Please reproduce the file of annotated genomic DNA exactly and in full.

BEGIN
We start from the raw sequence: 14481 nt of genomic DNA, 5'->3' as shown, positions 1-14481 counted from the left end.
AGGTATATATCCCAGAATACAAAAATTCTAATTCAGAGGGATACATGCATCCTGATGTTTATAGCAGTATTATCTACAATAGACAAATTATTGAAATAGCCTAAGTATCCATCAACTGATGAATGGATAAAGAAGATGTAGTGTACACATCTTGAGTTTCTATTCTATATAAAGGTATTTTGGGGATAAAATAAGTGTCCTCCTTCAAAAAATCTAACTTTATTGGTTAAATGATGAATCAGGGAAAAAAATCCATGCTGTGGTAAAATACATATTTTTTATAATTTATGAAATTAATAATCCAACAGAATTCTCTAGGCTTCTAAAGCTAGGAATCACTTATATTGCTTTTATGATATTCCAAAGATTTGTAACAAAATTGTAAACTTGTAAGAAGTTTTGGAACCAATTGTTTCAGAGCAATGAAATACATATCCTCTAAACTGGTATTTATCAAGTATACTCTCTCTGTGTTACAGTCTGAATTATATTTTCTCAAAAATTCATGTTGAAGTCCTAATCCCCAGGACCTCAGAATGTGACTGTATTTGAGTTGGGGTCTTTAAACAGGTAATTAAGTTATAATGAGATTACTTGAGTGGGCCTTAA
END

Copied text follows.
We start from the raw sequence: 14481 nt of genomic DNA, 5'->3' as shown, positions 1-14481 counted from the left end.
AGGTATATATCCCAGAATACAAAAATTCTAATTCAGAGGGATACATGCATCCTGATGTTTATAGCAGTATTATCTACAATAGACAAATTATTGAAATAGCCTAAGTATCCATCAACTGATGAATGGATAAAGAAGATGTAGTGTACACATCTTGAGTTTCTATTCTATATAAAGGTATTTTGGGGATAAAATAAGTGTCCTCCTTCAAAAAATCTAACTTTATTGGTTAAATGATGAATCAGGGAAAAAAATCCATGCTGTGGTAAAATACATATTTTTTATAATTTATGAAATTAATAATCCAACAGAATTCTCTAGGCTTCTAAAGCTAGGAATCACTTATATTGCTTTTATGATATTCCAAAGATTTGTAACAAAATTGTAAACTTGTAAGAAGTTTTGGAACCAATTGTTTCAGAGCAATGAAATACATATCCTCTAAACTGGTATTTATCAAGTATACTCTCTCTGTGTTACAGTCTGAATTATATTTTCTCAAAAATTCATGTTGAAGTCCTAATCCCCAGGACCTCAGAATGTGACTGTATTTGAGTTGGGGTCTTTAAACAGGTAATTAAGTTATAATGAGATTACTTGAGTGGGCCTTAA